While apathy may reign supreme in the voting booth, some scholars and activists have been looking for resistance elsewhere: on the street corner, in the living room, or at the club, that is, in cultural expression. Matthew Arnold first articulated cultural resistance, but the Italian Marxist Antonio Gramsci (1891–1937) framed the contemporary discussion.
Gramsci, writing from a Fascist jail in the 1920s and early 1930s, reflected on why the communist revolutions he labored for in the West had so far failed. Part of the reason, he concluded, was a serious underestimation of culture and civil society. Power does not just reside in institutions, but also in the ways people make sense of their world; hegemony is both a political and cultural process. Armed with culture instead of guns, one fights a different type of battle. Whereas traditional battles were "wars of maneuver," frontal assaults that seized the state, cultural battles were "wars of position," flanking maneuvers, commando raids, and infiltrations, staking out positions from which to attack and then reassemble civil society (pp. 229–239). Thus, part of the revolutionary project was to create counterhegemonic culture behind enemy lines. But if this culture was to have real power, and communist integrity, it could not—contra Arnold—be imposed from above; it must come out of the experiences and consciousness of people. Thus, the job of the revolutionary is to discover the progressive potentialities that reside within popular consciousness and from this material fashion a culture of resistance.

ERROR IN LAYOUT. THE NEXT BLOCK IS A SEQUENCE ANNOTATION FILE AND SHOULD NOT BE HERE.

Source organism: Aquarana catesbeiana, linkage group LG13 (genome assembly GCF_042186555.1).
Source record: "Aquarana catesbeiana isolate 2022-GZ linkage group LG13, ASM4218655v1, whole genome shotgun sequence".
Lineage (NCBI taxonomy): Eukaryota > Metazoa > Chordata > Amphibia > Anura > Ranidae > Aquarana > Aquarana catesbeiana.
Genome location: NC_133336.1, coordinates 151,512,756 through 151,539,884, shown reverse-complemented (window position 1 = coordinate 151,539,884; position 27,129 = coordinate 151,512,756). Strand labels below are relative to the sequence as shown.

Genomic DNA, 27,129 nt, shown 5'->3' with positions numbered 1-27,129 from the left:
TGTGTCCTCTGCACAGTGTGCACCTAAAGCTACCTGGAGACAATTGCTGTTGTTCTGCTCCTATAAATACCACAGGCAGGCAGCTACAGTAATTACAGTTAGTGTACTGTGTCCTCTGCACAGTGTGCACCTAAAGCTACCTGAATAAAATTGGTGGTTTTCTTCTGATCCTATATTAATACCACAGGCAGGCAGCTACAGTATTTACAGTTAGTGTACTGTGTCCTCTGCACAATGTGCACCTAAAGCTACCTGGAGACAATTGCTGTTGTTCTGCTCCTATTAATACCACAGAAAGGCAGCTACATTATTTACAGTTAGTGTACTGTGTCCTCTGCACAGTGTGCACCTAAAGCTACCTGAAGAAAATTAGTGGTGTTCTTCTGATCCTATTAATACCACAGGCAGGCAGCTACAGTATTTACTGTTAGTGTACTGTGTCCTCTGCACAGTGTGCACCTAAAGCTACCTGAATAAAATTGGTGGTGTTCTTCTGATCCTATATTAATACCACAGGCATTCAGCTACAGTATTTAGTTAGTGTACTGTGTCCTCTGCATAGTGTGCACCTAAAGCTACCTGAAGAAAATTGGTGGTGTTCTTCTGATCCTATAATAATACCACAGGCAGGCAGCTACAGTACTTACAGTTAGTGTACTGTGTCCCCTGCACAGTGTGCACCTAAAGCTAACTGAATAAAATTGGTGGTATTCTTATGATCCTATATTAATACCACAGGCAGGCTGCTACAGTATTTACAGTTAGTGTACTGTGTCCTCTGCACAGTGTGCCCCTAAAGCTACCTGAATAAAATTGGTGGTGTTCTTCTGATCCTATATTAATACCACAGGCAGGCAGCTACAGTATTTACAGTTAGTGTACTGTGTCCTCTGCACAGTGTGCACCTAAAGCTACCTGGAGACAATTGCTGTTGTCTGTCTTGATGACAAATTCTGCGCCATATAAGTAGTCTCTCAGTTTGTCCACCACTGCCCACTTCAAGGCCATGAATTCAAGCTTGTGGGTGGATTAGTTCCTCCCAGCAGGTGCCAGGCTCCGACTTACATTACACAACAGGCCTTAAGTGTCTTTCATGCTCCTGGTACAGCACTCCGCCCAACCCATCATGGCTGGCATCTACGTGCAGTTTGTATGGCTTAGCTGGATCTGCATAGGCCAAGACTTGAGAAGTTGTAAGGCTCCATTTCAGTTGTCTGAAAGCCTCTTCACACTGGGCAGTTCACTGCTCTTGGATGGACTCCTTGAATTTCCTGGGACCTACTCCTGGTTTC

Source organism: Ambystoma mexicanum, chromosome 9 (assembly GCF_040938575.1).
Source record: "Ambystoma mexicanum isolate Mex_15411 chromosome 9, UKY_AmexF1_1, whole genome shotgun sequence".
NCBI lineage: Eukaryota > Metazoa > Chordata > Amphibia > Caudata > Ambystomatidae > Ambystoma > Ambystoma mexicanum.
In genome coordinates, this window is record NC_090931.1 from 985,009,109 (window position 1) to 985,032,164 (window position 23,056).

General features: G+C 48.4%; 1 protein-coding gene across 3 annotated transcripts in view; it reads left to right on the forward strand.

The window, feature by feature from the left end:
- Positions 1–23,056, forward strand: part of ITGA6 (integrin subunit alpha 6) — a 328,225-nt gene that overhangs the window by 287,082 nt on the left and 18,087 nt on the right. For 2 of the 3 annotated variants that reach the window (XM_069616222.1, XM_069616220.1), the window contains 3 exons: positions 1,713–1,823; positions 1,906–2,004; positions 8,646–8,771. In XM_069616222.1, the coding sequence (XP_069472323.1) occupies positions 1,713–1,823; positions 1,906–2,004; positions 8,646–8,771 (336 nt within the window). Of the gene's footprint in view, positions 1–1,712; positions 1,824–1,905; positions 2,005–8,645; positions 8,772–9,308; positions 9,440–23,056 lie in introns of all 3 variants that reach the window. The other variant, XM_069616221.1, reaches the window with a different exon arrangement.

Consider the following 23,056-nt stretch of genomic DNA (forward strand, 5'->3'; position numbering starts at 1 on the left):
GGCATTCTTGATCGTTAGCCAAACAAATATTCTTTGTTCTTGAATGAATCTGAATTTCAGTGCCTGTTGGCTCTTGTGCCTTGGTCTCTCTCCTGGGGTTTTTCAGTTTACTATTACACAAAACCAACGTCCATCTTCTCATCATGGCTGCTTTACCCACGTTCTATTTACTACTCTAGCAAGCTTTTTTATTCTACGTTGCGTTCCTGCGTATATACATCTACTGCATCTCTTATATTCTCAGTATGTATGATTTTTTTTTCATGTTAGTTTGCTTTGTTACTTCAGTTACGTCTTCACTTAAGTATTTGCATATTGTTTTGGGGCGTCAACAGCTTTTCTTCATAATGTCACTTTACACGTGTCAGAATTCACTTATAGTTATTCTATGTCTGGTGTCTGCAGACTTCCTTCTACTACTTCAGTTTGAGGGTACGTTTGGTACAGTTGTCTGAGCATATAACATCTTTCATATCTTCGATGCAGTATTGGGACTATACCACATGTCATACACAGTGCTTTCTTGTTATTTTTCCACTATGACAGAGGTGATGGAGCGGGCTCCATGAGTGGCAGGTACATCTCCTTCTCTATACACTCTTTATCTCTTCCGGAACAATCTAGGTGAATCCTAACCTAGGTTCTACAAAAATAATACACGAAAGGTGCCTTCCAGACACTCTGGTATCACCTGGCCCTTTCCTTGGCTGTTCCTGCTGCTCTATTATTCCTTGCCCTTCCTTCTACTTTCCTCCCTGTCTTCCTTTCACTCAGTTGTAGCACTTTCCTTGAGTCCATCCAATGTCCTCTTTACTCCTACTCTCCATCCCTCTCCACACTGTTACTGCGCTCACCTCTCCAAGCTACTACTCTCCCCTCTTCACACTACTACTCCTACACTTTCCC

It was this implicitly politico-cultural mission that guided the Centre for Contemporary Cultural Studies at the University of Birmingham in the 1970s. The CCCS is best known for its subcultural studies, and it was within these mainly working-class subcultures that researchers found an inchoate politics of resistance. Mods one-upped their bosses with their snappy dress. Punks performed the decline of Britain with lyrics that warned: "We're your future, no future." Skinheads recreated a cohesive white, masculine working-class world that no longer existed. And Rastafarians turned the world upside down by rereading Christianity into a condemnation of white Babylon. It was through culture that young people contested and rearranged the ideological constructions—the systems of meaning—handed down to them by the dominant powers of postwar Britain.
For Stuart Hall (the influential director of the CCCS) and his colleagues, cultural resistance was politically ambiguous. Subcultures opened up spaces where dominant ideology was contested and counter hegemonic culture was created, however, these contestations and symbolic victories often remained locked in culture. "There is no 'subcultural solution'" to structural inequality write Hall and his colleagues in Resistance through Rituals (1976), "They 'solve,' but in an imaginary way, problems which at the concrete material level remain unresolved" (pp. 47–48). As W. H. Auden (1907–1973) came to lament, "Poetry makes nothing happen"—at least not by itself.